Yes, the article you posted is saying what I was above and in previous posts. That article links you to this one (posted above):
Ann Neurol. 2006 Jan 3; [Epub ahead of print] Related Articles, Links
Mitochondrial dysfunction as a cause of axonal degeneration in multiple sclerosis patients.
Dutta R, McDonough J, Yin X, Peterson J, Chang A, Torres T, Gudz T, Macklin WB, Lewis DA, Fox RJ, Rudick R, Mirnics K, Trapp BD.
Department of Neurosciences, Lerner Research Institute.
OBJECTIVE: Degeneration of chronically demyelinated axons is a major cause of irreversible neurological disability in multiple sclerosis (MS) patients. Development of neuroprotective therapies will require elucidation of the molecular mechanisms by which neurons and axons degenerate. METHODS: We report ultrastructural changes that support Ca2+-mediated destruction of chronically demyelinated axons in MS patients. We compared expression levels of 33,000 characterized genes in postmortem motor cortex from six control and six MS brains matched for age, sex, and postmortem interval. As reduced energy production is a major contributor to Ca2+-mediated axonal degeneration, we focused on changes in oxidative phosphorylation and inhibitory neurotransmission. RESULTS: Compared with controls, 488 transcripts were decreased and 67 were increased (p < 0.05, 1.5-fold) in the MS cortex. Twenty-six nuclear-encoded mitochondrial genes and the functional activities of mitochondrial respiratory chain complexes I and III were decreased in the MS motor cortex. Reduced mitochondrial gene expression was specific for neurons. In addition, pre-synaptic and postsynaptic components of GABAergic neurotransmission and the density of inhibitory interneuron processes also were decreased in the MS cortex. INTERPRETATION: Our data supports a mechanism whereby reduced ATP production in demyelinated segments of upper motor neuron axons impacts ion homeostasis, induces Ca2+-mediated axonal degeneration, and contributes to progressive neurological disability in MS patients. Ann Neurol 2006.
PMID: 16392116 [PubMed - as supplied by publisher]
I wish that it was easier to explain in layman's terms, but the other links I posted above and Robin's explanation are about the best that I can do.
Mitochondria is what feeds a cell energy:
"Mitochondria are sometimes described as "cellular power plants", because their primary function is to convert organic materials into energy in the form of ATP..."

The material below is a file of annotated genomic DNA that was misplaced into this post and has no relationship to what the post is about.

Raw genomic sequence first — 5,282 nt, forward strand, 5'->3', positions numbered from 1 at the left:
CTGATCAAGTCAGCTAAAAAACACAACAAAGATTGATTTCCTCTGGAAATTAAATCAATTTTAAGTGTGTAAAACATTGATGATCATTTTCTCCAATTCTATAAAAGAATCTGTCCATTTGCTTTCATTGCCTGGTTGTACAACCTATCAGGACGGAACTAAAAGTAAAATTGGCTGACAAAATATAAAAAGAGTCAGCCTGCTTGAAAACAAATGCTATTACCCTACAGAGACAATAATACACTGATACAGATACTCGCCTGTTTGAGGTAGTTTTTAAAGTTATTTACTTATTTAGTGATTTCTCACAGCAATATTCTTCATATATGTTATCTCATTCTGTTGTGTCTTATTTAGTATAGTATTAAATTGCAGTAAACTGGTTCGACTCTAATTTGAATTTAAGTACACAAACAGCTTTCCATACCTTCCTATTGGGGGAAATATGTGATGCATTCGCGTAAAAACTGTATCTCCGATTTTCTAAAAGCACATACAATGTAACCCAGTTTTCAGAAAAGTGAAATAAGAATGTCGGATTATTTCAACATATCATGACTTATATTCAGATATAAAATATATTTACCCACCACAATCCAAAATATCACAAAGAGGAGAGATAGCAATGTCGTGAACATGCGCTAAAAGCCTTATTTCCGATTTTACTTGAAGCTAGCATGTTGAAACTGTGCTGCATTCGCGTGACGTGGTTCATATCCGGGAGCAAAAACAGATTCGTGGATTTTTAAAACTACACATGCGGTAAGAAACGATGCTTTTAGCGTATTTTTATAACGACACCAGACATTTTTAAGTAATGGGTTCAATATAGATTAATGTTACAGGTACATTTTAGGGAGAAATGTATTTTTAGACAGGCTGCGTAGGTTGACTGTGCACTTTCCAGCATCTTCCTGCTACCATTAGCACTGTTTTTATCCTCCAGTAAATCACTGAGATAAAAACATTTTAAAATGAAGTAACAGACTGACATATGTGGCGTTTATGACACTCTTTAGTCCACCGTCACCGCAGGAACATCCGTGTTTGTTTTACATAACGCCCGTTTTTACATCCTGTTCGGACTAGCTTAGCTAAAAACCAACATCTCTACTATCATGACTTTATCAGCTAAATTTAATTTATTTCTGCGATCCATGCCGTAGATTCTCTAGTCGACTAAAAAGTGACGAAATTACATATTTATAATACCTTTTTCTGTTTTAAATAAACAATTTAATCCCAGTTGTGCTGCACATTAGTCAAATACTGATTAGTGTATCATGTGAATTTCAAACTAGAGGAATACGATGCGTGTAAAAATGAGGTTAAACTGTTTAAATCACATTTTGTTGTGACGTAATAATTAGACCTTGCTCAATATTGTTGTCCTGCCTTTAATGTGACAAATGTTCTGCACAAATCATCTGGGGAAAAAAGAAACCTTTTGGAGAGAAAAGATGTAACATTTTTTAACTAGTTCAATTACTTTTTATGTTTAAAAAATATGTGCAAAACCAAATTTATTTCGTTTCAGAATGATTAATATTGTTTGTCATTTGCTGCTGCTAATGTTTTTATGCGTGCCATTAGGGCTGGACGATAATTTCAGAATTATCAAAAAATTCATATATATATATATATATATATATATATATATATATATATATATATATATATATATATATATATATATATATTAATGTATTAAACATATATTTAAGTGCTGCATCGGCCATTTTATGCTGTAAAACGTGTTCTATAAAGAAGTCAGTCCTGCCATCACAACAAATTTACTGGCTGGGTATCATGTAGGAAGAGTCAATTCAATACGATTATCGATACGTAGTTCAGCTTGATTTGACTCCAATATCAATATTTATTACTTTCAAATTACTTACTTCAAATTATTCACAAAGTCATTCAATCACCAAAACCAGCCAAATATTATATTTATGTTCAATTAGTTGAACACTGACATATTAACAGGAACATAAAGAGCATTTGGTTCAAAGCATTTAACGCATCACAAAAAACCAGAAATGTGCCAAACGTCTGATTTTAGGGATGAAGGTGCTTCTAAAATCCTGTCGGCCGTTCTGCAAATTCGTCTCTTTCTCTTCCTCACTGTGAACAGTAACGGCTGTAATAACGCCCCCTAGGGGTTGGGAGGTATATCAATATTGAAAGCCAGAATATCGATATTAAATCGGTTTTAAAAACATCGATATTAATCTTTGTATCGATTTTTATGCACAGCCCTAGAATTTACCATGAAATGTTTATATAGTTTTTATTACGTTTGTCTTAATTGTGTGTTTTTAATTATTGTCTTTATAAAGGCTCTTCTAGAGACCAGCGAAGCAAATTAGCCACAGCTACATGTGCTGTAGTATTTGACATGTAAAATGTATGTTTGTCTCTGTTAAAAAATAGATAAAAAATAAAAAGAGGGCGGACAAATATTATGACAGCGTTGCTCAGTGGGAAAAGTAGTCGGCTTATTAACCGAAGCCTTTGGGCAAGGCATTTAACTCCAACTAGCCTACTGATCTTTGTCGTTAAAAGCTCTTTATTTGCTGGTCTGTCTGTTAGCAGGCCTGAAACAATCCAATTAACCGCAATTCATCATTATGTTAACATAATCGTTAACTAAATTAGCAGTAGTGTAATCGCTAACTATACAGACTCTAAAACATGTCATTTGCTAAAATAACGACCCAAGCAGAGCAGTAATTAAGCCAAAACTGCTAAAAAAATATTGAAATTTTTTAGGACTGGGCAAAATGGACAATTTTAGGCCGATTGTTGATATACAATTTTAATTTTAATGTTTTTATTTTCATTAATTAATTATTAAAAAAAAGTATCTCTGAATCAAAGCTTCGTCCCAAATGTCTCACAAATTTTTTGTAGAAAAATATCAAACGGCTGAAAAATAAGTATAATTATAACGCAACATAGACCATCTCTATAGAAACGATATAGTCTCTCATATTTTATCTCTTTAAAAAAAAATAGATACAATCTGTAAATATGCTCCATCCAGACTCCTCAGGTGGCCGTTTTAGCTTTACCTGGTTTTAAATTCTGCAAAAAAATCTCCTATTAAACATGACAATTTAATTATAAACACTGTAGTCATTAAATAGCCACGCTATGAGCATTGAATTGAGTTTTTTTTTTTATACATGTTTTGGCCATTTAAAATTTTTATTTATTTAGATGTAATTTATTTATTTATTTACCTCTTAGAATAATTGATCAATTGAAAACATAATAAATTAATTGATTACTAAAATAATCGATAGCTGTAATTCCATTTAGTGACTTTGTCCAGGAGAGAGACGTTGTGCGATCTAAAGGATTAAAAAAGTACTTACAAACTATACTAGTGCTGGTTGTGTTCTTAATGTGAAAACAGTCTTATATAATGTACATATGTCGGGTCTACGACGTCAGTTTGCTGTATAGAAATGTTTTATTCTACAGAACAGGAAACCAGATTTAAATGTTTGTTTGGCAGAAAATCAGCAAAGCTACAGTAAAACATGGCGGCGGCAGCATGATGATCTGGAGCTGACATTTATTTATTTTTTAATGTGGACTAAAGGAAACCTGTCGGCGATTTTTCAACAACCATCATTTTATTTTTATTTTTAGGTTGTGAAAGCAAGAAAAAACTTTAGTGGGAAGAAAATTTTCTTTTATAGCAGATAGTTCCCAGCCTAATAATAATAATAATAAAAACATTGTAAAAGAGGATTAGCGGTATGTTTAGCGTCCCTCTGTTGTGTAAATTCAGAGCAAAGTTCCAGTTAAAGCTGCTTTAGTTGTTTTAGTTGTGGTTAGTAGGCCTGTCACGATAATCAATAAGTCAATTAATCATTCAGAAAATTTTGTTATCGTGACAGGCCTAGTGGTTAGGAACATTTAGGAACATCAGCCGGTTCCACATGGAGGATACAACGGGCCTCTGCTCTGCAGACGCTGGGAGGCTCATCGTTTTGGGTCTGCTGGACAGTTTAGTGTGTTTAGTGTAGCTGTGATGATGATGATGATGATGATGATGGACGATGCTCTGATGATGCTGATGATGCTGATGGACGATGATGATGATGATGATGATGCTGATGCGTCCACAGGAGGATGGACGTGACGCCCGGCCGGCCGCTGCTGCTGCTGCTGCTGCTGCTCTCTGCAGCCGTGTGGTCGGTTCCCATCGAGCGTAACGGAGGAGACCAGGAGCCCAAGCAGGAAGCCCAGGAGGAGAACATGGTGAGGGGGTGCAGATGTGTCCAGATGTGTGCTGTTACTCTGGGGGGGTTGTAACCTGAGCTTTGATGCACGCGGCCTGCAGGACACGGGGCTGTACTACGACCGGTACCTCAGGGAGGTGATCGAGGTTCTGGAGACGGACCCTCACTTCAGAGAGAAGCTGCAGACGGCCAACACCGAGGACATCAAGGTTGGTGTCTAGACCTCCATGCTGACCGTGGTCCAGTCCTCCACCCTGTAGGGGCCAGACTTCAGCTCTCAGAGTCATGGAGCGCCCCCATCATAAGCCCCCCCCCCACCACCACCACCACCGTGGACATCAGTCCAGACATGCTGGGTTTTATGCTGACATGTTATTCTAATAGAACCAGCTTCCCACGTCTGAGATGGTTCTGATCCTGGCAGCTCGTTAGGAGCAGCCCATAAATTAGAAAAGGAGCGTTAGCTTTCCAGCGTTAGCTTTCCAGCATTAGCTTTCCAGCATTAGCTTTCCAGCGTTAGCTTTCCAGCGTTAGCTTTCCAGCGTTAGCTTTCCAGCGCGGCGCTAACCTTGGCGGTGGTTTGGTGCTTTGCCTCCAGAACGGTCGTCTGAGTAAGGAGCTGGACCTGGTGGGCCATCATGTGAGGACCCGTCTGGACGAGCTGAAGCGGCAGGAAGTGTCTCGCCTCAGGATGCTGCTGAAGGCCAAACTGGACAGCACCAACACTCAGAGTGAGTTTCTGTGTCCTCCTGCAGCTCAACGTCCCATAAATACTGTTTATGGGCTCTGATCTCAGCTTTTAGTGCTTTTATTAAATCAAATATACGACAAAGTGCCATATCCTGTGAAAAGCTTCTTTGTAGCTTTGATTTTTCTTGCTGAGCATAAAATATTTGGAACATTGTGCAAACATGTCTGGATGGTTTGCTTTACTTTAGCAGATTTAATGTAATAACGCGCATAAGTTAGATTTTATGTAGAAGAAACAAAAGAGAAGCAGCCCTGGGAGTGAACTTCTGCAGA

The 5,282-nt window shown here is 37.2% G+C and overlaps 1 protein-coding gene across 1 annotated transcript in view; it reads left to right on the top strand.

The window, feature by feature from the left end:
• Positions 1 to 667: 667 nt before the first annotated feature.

ATP is what stores and transfers the energy within the cell itself:
"Adenosine 5'-triphosphate (ATP) is the nucleotide known in biochemistry as the "molecular currency" of intracellular energy transfer; that is, ATP is able to store and transport chemical energy within cells. "
The ions and the functioning of the ion channels is what moves that energy out of one cell to another (thereby transferring the messages from the brain to other parts of the body).
The CNS is sort of like a huge electrical wiring harness in a car. All of these terms relate to how the cellular "electricity" in the body is produced, transfered, converted, and then utilized (via ion channels) to and from the rest of the body via the axons (from one axon to the next). And it is a very precise balance between the three ions to open and close the "gates" between cells and axons that allows the energy to "move" throughout the body.
Just like a car that has a "short circuit" somewhere, when any part of this process is interrupted or becomes dysfunctional for any reason, then cells and neurons die (apoptosis), axons degenerate, etc.
Anyway, as has been found in research, the axonal degeneration and eventual progression of disability in MS is caused by the dysfunction of the exchange of nerve signals through the axon. It's like an electrical wire has been cut. Even if an axon has been demyelinated, it can still work just fine (transfering nerve signals from the brain to other parts of the body), as long as it does not get bombarded with too much Ca2+ (ionic calcium influx), which is what causes the axon's eventual demise in MS.
Neuroprotection will basically involve protecting the axon from the influx of Ca2+. The influx of Ca2+ can also be affected via the manipulation of the potassium and sodium channels.
Does this help any?
Sorry I can't do better.
EDIT: Oh, and what they are saying in the above article is that they are finding additional and various physiological mechanisms that end up causing the Ca2+ influx.
Which then may lead to several methods or medications that work to prevent that.
SECOND EDIT: And you know, I just noticed this statement from the above abstract: "In addition, pre-synaptic and postsynaptic components of GABAergic neurotransmission and the density of inhibitory interneuron processes also were decreased in the MS cortex."
If anyone recalls the narrative I posted back in June, 2004 (which you can still find on this website), I questioned in it whether affecting GABA and the synapses wouldn't be beneficial in MS! I just realized that! Well, I'll be darned!
Ok..........I had to go look myself as to what I had speculated on in my very first attempt at research. In my June, 2004 article, I proposed:
...."The survival of oligodendrocytes is crucial to sustain or repair myelin in MS. Oligodendrocytes contain GABA. Levetiracetam exhibits effects and regulation of GABAa. Desipramine shows affects (secondary message) on GABAb. Might this combination not prove HIGHLY beneficial in MS, as it not only may affect the survival to maturity of oligodendrocytes, but this combination of medications appears to regulate ion channels -
maintains sodium density and reduces potassium? (Also see Dr. Peter Calabresi's recent theory on potassium channels and MS.) There is also evidence of desipramine’s beneficial effects on sulfatide, thereby exhibiting further indication of the drug’s assistance with the survival of oligodendrocytes." ....
Good heavens! I think I sometimes freak myself out!!